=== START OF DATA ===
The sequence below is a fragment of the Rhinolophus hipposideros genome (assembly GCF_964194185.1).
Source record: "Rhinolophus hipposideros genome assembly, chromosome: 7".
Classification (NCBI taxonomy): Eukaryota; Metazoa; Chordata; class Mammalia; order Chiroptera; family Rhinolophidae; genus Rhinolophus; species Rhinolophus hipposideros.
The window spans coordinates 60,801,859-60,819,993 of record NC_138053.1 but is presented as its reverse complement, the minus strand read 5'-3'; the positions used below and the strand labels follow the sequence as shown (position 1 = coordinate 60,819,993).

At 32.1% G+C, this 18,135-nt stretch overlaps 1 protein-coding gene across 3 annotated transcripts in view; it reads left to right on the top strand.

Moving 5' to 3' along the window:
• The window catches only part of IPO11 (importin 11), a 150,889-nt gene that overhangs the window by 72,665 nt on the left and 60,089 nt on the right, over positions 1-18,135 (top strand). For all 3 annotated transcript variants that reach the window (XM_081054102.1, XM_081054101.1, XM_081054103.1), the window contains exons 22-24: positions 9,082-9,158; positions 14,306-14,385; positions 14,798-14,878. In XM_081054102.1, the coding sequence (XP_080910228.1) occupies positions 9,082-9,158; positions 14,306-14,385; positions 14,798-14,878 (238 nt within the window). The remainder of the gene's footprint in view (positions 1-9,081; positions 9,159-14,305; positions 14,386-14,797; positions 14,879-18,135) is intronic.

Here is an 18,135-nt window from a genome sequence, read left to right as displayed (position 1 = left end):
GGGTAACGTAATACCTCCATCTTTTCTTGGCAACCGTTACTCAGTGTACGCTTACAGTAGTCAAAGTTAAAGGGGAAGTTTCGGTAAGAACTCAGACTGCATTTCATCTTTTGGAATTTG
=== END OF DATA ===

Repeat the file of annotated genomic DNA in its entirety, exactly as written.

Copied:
The sequence below is a fragment of the Rhinolophus hipposideros genome (assembly GCF_964194185.1).
Source record: "Rhinolophus hipposideros genome assembly, chromosome: 7".
Classification (NCBI taxonomy): Eukaryota; Metazoa; Chordata; class Mammalia; order Chiroptera; family Rhinolophidae; genus Rhinolophus; species Rhinolophus hipposideros.
The window spans coordinates 60,801,859-60,819,993 of record NC_138053.1 but is presented as its reverse complement, the minus strand read 5'-3'; the positions used below and the strand labels follow the sequence as shown (position 1 = coordinate 60,819,993).

At 32.1% G+C, this 18,135-nt stretch overlaps 1 protein-coding gene across 3 annotated transcripts in view; it reads left to right on the top strand.

Moving 5' to 3' along the window:
• The window catches only part of IPO11 (importin 11), a 150,889-nt gene that overhangs the window by 72,665 nt on the left and 60,089 nt on the right, over positions 1-18,135 (top strand). For all 3 annotated transcript variants that reach the window (XM_081054102.1, XM_081054101.1, XM_081054103.1), the window contains exons 22-24: positions 9,082-9,158; positions 14,306-14,385; positions 14,798-14,878. In XM_081054102.1, the coding sequence (XP_080910228.1) occupies positions 9,082-9,158; positions 14,306-14,385; positions 14,798-14,878 (238 nt within the window). The remainder of the gene's footprint in view (positions 1-9,081; positions 9,159-14,305; positions 14,386-14,797; positions 14,879-18,135) is intronic.

Here is an 18,135-nt window from a genome sequence, read left to right as displayed (position 1 = left end):
GGGTAACGTAATACCTCCATCTTTTCTTGGCAACCGTTACTCAGTGTACGCTTACAGTAGTCAAAGTTAAAGGGGAAGTTTCGGTAAGAACTCAGACTGCATTTCATCTTTTGGAATTTG